Each agency is required to determine within 10 days (excluding Saturdays, Sundays, and legal holidays) after the receipt of a request whether to comply with the request. This is rarely, if ever, accomplished. The actual disclosure of documents is required to follow promptly thereafter. If a request is denied in whole or in part, the agency must tell the requester the reasons for the denial. The agency must also tell the requester that there is a right to appeal any adverse determination to the head of the agency. The FOIA permits an agency to extend the time limits up to 10 days in unusual circumstances. These circumstances include the need to collect records from remote locations, review large numbers of records, and consult with other agencies. The agency is supposed to notify the requester whenever an extension is invoked.
Most agencies assign inadequate resources to FOIA offices. Congress does not condone the failure of any agency to meet the law's time limits. However, as a practical matter, there is little that a requester can do about it. The courts have been reluctant to provide relief solely because the FOIA's time limits have not been met.
The best advice to requesters is to be patient. The law allows a requester to consider that his or her request has been denied if it has not been decided within the time limits. This permits the requester to file an administrative appeal or file a lawsuit in Federal District Court. However, this is not always the best course of action. The filing of an administrative or judicial appeal will not necessarily result in any faster processing of the request.
Each agency generally processes requests in the order of receipt. Some agencies will expedite the processing of urgent requests. Anyone with a pressing need for records should consult with the agency FOIA officer about how to ask for expedited treatment of requests.
Reasons why records may be denied under the FOIA
An agency may refuse to disclose, in whole or on part, an agency record that falls within any of the FOIA's nine statutory exemptions. The exemptions protect against the disclosure of information that would harm national defense or foreign policy, privacy of individuals, proprietary interests of business, functioning of the government, and other important interests. A document that does not qualify as an agency record may be denied because only agency records are available under the FOIA. An agency may withhold exempt information, but it is not always required to do so. For example, an agency may disclose an exempt internal memorandum because no harm would result from its disclosure. However, an agency is not likely to agree to disclose an exempt document that is classified or that contains a trade secret.
When a record contains some information that qualifies as exempt, the entire record is not necessarily withheld. Instead, the FOIA specifically provides that any reasonably segregable portions of a record must be provided to a requester after the deletion of the portions that are exempt. This is a very important requirement because it prevents an agency from withholding an entire document simply because one line or one page is exempt.
EXEMPTION l - Classified Documents.
The first FOIA exemption permits the withholding of properly classified documents. Information may be classified in the interest of national defense or foreign policy. Nevertheless, classified documents may be requested under the FOIA. The agency is required to review the documents to determine if it still warrants protection. If a requested document is declassified, it can be released in response to a FOIA request.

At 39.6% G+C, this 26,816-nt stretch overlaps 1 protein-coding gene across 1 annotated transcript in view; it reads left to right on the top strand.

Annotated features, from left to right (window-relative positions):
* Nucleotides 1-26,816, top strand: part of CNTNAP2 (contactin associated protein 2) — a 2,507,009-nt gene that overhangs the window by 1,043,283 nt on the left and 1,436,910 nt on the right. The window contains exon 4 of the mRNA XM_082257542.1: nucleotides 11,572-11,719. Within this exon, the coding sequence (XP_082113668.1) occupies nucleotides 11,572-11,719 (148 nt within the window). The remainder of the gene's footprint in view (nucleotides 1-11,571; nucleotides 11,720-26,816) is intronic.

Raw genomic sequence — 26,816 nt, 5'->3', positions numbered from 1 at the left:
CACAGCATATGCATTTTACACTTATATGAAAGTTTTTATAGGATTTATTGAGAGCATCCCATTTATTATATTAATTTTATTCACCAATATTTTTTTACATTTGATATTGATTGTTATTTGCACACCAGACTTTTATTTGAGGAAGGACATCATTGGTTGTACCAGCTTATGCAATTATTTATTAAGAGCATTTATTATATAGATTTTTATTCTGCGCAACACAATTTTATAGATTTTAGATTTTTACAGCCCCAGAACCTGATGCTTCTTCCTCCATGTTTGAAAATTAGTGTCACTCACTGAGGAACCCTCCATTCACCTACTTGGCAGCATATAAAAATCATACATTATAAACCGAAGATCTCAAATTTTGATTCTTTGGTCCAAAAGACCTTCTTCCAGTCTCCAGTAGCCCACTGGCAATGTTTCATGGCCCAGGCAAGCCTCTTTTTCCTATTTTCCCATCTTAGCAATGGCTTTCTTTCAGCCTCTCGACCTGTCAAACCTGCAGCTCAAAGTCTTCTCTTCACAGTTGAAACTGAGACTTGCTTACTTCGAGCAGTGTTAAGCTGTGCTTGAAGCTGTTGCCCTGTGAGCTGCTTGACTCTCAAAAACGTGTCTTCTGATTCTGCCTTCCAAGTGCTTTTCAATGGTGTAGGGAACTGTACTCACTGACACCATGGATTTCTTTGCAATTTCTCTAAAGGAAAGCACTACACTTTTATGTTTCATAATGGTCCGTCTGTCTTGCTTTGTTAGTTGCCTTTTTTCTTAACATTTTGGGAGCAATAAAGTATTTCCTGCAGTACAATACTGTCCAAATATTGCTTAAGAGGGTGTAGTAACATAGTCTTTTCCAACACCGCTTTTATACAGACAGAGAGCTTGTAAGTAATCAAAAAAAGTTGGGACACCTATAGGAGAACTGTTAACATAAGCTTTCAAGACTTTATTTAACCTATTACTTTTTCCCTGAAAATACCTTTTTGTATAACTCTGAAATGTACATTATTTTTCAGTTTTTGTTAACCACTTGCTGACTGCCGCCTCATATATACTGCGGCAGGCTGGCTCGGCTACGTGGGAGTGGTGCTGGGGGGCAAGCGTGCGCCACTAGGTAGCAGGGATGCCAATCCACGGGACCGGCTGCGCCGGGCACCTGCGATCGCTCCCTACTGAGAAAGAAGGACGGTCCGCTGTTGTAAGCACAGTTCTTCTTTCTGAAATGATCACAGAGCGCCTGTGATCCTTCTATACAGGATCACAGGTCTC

EXEMPTION 2 - Internal Personnel Rules And Practices.
The second FOIA exemption covers matters that are related solely to an agency's internal personnel rules and practices. As interpreted by the courts, there are two separate classes of documents that are generally held to fall within this exemption. Generally, information relating to personnel rules or internal agency practices is exempt if it is trivial administrative matter of no genuine public interest, (e.g. A rule governing lunch hours for agency employees). Second, an internal administrative manual can be exempt if disclosure would risk circumvention of law or agency regulations. In order to fall into this category, the material will normally have to regulate internal agency conduct rather than public behavior.
EXEMPTION 3 - Information Exempt Under Other Laws.
The third FOIA exemption incorporates into the FOIA other laws that restrict the availability of information. To qualify under this exemption, a statute must require that matters be withheld from the public in such a manner as to leave no discretion to the agency. Alternatively, the statute must establish particular criteria for withholding or refer to particular types of matters to be withheld.
EXEMPTION 4 - Confidential Business Information.
The fourth FOIA exemption protects from public disclosure two types of information: Trade secrets and confidential business information.
A trade secret is a commercially valuable plan, formula, process, or device. This is a narrow category of information.
The second type of protected data is commercial or financial information obtained from a person and privileged or confidential. The courts have held that data qualifies for withholding if disclosure by the government would be likely to harm the competitive position of the person who submitted the information. Detailed information on a company's marketing plans, profits, or costs can qualify as confidential business information. Information' may also be withheld if disclosure would be likely to impair the government's ability to obtain similar information in the future.